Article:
Editorial: Burr's committee findings still need his follow through on recommendations

Posted October 22, 2019 5:00 a.m. EDT

Sen. Richard Burr (R-N.C.), the chair of the Senate Intelligence Committee, speaks to reporters on Capitol Hill in Washington, May 14, 2019. As President Donald Trump amplifies unsubstantiated claims of Ukrainian interference in the 2016 election, the Senate Intelligence Committee reaffirmed on Oct. 8 that Russian operatives engaged in a widespread social media campaign to improve his chances in the race. (Erin Schaff/The New York Times)

CBC Editorial: Tuesday, Oct. 22, 2019; Editorial #8473
The following is the opinion of Capitol Broadcasting Company.

The evidence that has been gathered and exposed by the Senate Intelligence Committee should trouble all Americans – regardless of partisan persuasion. The report provides critical evidence and recommendations to address and thwart future foreign interference in our elections. But it fails to more directly address the behavior of candidates and campaigns that directly or indirectly encourage, embrace, take advantage or even directly participate in these efforts to disrupt our democracy.

The Senate report on interference in the 2016 elections dropped earlier this month with barely a thud. But the findings from the committee headed by North Carolina Sen. Richard Burr will have resounding significance. The committee starkly and impartially gathered and presented undisputable evidence of how the Russians interfered with the 2016 election, how significant the impact was and just who it helped.

“In the final three months leading up to Election Day, the top-performing intentionally false stories on Facebook actually outperformed the top news stories from the nineteen major news outlets,” the report said of the success achieved by Russian disinformation, diversion and distraction efforts.

The report offers up a series of recommendations to address ways to deter foreign interference; securing both social media and elections cyber systems from exploitation and hacking; securing voting systems; and helping states to improve and pay for better ballot credibility and security.

Burr’s committee’s work, to its credit, has been contrasted with the blandness and broad findings in the report issued by Special Counsel Robert Mueller. Burr, and the committee’s ranking Democratic member Mark Warner of Virginia, offered up specific findings and stark warnings if these activities are not addressed.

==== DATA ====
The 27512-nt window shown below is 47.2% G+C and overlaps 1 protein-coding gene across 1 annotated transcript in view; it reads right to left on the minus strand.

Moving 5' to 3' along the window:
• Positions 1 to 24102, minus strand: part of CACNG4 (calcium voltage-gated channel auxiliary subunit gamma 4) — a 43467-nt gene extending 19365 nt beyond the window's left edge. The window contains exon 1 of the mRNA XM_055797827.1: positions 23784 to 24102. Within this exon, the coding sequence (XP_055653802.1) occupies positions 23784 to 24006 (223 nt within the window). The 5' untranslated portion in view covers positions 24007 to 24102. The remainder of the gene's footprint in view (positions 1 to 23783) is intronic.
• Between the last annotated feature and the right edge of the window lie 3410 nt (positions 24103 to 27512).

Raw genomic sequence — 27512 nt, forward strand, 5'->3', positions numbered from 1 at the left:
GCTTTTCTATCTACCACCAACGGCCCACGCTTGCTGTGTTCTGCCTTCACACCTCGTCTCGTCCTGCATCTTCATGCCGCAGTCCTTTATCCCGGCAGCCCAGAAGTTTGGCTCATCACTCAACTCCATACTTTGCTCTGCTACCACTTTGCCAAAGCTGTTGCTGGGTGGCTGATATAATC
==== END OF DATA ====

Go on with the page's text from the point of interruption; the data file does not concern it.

The committee even recommends that there be a series of public service announcements – along the lines of warnings about the dangers of tobacco consumption – to promote informed social media behavior and raise voter awareness about various types of foreign influence and interference activity targeting American citizens, businesses, and institutions.

The committee cataloged the ways Russians worked to: diminish voters’ confidence in fair elections; reduce trust in traditional news institutions; exploit racial, ethnic and religious differences. All of this done in such a massive way to overload information presented to the public and make it even more difficult to filter truth from fiction.

The report described the efforts as “fire hose of falsehood” because of its large volumes, channels, messages and “rapid, continuous, and repetitive” pace.

While it wasn’t the explicit purpose of the report, it identifies and raises serious concerns about the role played by President Donald Trump’s campaign in using and possibly encouraging the foreign interference.

Still, the report doesn’t directly say whether the Trump campaign was either directly engaged with those foreign forces seeking to interfere with the election or merely used those efforts to its advantage. Nor does it make any recommendations as to how candidates should behave or be held accountable for either accepting or taking advantage of this foreign interference.

Often, seemingly daily, the Trump campaign was taking to social media or making campaign statements on the stump to repeat and reinforce some of the false information pushed by the Russian propaganda effort.

Making findings and issuing a report is only part of the job Burr and his committee need to do. While we can be aware of and work to thwart foreign influence in our election, we also can directly address the appropriate and inappropriate behavior of candidates.

Burr, who said he won’t be seeking re-election, is in a unique position to do what needs to be done. He needs to make it his top priority to develop specific legislation, including making it clear that candidates cannot solicit or willingly accept foreign influence in their campaigns.

Cleaning up elections from destructive and disruptive international meddling – and making sure candidates who look to exploit it are penalized -- is a legacy Burr needs to embrace.

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